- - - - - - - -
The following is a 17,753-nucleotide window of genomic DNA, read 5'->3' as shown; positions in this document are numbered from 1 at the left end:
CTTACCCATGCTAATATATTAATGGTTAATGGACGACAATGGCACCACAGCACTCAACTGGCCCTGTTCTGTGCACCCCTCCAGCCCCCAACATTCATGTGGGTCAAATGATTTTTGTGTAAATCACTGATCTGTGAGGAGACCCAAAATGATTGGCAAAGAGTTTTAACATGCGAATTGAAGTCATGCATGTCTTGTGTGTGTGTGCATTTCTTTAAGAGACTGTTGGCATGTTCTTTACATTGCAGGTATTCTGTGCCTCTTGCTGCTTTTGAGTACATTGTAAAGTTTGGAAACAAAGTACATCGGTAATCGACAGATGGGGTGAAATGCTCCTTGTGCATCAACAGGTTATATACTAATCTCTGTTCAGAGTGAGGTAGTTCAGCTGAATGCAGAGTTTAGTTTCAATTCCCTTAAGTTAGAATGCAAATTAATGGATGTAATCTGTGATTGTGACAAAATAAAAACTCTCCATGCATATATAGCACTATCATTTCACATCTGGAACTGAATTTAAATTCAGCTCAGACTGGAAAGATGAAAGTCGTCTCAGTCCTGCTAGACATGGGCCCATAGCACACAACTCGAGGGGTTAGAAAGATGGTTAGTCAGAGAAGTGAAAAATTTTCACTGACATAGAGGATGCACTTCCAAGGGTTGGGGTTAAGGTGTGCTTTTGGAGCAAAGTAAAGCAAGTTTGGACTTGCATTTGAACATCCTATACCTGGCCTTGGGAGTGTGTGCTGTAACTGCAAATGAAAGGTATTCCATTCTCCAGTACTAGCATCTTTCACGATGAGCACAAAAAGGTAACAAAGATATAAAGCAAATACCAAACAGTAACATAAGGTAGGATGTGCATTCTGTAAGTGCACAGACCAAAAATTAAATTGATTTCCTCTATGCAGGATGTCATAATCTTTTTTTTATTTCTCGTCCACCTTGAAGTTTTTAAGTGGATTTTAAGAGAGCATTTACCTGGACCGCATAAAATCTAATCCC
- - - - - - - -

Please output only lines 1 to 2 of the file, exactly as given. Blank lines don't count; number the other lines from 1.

The following is a 17,753-nucleotide window of genomic DNA, read 5'->3' as shown; positions in this document are numbered from 1 at the left end:
CTTACCCATGCTAATATATTAATGGTTAATGGACGACAATGGCACCACAGCACTCAACTGGCCCTGTTCTGTGCACCCCTCCAGCCCCCAACATTCATGTGGGTCAAATGATTTTTGTGTAAATCACTGATCTGTGAGGAGACCCAAAATGATTGGCAAAGAGTTTTAACATGCGAATTGAAGTCATGCATGTCTTGTGTGTGTGTGCATTTCTTTAAGAGACTGTTGGCATGTTCTTTACATTGCAGGTATTCTGTGCCTCTTGCTGCTTTTGAGTACATTGTAAAGTTTGGAAACAAAGTACATCGGTAATCGACAGATGGGGTGAAATGCTCCTTGTGCATCAACAGGTTATATACTAATCTCTGTTCAGAGTGAGGTAGTTCAGCTGAATGCAGAGTTTAGTTTCAATTCCCTTAAGTTAGAATGCAAATTAATGGATGTAATCTGTGATTGTGACAAAATAAAAACTCTCCATGCATATATAGCACTATCATTTCACATCTGGAACTGAATTTAAATTCAGCTCAGACTGGAAAGATGAAAGTCGTCTCAGTCCTGCTAGACATGGGCCCATAGCACACAACTCGAGGGGTTAGAAAGATGGTTAGTCAGAGAAGTGAAAAATTTTCACTGACATAGAGGATGCACTTCCAAGGGTTGGGGTTAAGGTGTGCTTTTGGAGCAAAGTAAAGCAAGTTTGGACTTGCATTTGAACATCCTATACCTGGCCTTGGGAGTGTGTGCTGTAACTGCAAATGAAAGGTATTCCATTCTCCAGTACTAGCATCTTTCACGATGAGCACAAAAAGGTAACAAAGATATAAAGCAAATACCAAACAGTAACATAAGGTAGGATGTGCATTCTGTAAGTGCACAGACCAAAAATTAAATTGATTTCCTCTATGCAGGATGTCATAATCTTTTTTTTATTTCTCGTCCACCTTGAAGTTTTTAAGTGGATTTTAAGAGAGCATTTACCTGGACCGCATAAAATCTAATCCC